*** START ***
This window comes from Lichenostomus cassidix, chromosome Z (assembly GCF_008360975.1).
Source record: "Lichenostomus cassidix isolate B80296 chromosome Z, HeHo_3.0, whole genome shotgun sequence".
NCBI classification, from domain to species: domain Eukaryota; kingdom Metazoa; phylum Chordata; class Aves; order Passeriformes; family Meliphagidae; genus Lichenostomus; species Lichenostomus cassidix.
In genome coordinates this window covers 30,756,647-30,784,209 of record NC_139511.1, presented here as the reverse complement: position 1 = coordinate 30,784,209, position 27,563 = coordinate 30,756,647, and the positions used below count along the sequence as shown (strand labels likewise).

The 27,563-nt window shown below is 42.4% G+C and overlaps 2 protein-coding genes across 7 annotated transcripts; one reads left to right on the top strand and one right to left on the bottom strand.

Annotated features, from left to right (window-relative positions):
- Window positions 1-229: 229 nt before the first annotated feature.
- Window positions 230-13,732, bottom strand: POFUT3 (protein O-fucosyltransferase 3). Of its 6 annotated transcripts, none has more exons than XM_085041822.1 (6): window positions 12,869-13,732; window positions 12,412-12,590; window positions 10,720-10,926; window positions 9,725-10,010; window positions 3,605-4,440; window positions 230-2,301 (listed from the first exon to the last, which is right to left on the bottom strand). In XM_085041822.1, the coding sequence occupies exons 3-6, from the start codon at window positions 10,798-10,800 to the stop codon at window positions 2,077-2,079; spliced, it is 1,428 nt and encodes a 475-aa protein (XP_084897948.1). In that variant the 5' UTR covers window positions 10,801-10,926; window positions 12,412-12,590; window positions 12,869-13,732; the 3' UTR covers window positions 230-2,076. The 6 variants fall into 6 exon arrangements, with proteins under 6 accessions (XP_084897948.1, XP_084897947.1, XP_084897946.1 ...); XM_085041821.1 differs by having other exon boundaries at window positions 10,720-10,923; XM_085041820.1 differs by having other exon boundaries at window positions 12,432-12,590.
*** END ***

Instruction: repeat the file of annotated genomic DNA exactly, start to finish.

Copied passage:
This window comes from Lichenostomus cassidix, chromosome Z (assembly GCF_008360975.1).
Source record: "Lichenostomus cassidix isolate B80296 chromosome Z, HeHo_3.0, whole genome shotgun sequence".
NCBI classification, from domain to species: domain Eukaryota; kingdom Metazoa; phylum Chordata; class Aves; order Passeriformes; family Meliphagidae; genus Lichenostomus; species Lichenostomus cassidix.
In genome coordinates this window covers 30,756,647-30,784,209 of record NC_139511.1, presented here as the reverse complement: position 1 = coordinate 30,784,209, position 27,563 = coordinate 30,756,647, and the positions used below count along the sequence as shown (strand labels likewise).

The 27,563-nt window shown below is 42.4% G+C and overlaps 2 protein-coding genes across 7 annotated transcripts; one reads left to right on the top strand and one right to left on the bottom strand.

Annotated features, from left to right (window-relative positions):
- Window positions 1-229: 229 nt before the first annotated feature.
- Window positions 230-13,732, bottom strand: POFUT3 (protein O-fucosyltransferase 3). Of its 6 annotated transcripts, none has more exons than XM_085041822.1 (6): window positions 12,869-13,732; window positions 12,412-12,590; window positions 10,720-10,926; window positions 9,725-10,010; window positions 3,605-4,440; window positions 230-2,301 (listed from the first exon to the last, which is right to left on the bottom strand). In XM_085041822.1, the coding sequence occupies exons 3-6, from the start codon at window positions 10,798-10,800 to the stop codon at window positions 2,077-2,079; spliced, it is 1,428 nt and encodes a 475-aa protein (XP_084897948.1). In that variant the 5' UTR covers window positions 10,801-10,926; window positions 12,412-12,590; window positions 12,869-13,732; the 3' UTR covers window positions 230-2,076. The 6 variants fall into 6 exon arrangements, with proteins under 6 accessions (XP_084897948.1, XP_084897947.1, XP_084897946.1 ...); XM_085041821.1 differs by having other exon boundaries at window positions 10,720-10,923; XM_085041820.1 differs by having other exon boundaries at window positions 12,432-12,590.